Health inspectors in Hawaii are taking new steps to ensure visitors don’t get sick from the food they eat.
The state’s Department of Health has begun posting new color-coded placards to let customers know of potential risks before they ever look at a menu.
The first placards will be found on Oahu, where inspectors monitor 6,000 businesses that serve food. The program will eventually extend to all 10,000 food establishments statewide.
A green card is reserved for eateries at which inspectors uncover no more than one serious violation of health standards. Businesses with two or more violations must post a yellow card. When an inspector finds enough violations to force immediate closure, a red card will be posted.
It’s not just restaurants that will have to display the placards. The law, enacted earlier this year, also applies to convenience stores, food trucks, markets and even push carts.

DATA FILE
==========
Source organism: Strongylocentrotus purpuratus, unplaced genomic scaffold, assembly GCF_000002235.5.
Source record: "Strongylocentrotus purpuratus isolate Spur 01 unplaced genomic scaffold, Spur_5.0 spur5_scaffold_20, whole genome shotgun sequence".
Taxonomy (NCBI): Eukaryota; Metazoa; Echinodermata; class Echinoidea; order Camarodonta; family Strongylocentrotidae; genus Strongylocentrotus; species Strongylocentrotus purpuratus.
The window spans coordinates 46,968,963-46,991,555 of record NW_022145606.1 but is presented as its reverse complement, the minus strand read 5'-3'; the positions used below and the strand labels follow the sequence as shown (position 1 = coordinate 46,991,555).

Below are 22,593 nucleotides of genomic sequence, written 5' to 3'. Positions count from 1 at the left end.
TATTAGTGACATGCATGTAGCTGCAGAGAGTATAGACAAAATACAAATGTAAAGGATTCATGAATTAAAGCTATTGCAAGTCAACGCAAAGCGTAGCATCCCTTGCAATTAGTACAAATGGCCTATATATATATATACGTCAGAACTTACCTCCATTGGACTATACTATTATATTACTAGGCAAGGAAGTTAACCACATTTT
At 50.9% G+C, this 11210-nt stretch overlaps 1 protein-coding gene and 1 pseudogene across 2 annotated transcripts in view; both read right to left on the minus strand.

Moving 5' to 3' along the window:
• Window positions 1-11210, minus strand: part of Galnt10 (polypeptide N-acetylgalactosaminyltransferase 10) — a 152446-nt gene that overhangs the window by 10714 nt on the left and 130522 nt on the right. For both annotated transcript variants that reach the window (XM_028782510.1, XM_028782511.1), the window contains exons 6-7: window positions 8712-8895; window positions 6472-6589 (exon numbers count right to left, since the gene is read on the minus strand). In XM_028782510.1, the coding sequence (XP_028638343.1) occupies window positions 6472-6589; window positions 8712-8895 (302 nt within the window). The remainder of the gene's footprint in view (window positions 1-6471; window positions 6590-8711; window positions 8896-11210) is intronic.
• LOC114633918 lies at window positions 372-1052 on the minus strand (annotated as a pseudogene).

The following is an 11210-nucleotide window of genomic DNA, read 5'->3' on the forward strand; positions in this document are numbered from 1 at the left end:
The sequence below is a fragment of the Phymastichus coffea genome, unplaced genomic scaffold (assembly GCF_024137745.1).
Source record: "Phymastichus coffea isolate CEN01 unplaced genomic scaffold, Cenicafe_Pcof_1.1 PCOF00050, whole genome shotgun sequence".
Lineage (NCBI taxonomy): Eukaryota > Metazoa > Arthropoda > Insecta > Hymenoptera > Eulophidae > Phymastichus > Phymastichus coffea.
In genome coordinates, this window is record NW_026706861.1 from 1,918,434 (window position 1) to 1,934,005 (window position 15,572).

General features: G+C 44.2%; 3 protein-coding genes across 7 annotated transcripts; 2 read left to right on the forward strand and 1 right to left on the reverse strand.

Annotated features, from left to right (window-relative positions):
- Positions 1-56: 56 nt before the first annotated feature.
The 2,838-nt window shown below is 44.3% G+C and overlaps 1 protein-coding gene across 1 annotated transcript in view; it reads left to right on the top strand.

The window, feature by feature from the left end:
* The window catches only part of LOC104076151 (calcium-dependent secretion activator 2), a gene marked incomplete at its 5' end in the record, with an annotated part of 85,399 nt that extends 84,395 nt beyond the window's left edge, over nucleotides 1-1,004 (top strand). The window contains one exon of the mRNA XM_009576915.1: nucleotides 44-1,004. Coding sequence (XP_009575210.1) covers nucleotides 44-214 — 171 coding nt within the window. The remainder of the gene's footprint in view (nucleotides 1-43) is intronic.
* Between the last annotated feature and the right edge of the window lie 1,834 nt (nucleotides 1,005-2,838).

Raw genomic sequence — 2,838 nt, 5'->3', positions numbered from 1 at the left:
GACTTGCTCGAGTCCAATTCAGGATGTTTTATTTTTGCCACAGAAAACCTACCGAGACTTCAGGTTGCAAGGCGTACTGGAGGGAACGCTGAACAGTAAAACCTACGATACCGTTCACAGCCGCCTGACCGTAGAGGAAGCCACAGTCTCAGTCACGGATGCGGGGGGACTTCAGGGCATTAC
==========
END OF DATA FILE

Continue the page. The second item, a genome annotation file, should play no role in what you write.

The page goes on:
“The new food-safety rules let consumers know which food establishments have violations and may cause some to think twice about eating at locations where concerns are not being addressed,” Gary Gill, deputy director of environmental health, said in a news release.
The new system, based on one used in Sacramento County, has the support of the Hawaii Restaurant Assn., which represents 3,500 businesses.
“We believe this new law is good for Hawaii residents and visitors to our islands, and will help to demonstrate our members’ commitment to high standards in all aspects of food handling,” Roger Morey, the association’s executive director, said in a statement.
“A green placard represents a seal of approval from the Department of Health, which will further support the business of our members.”
Follow us on Twitter at @latimestravel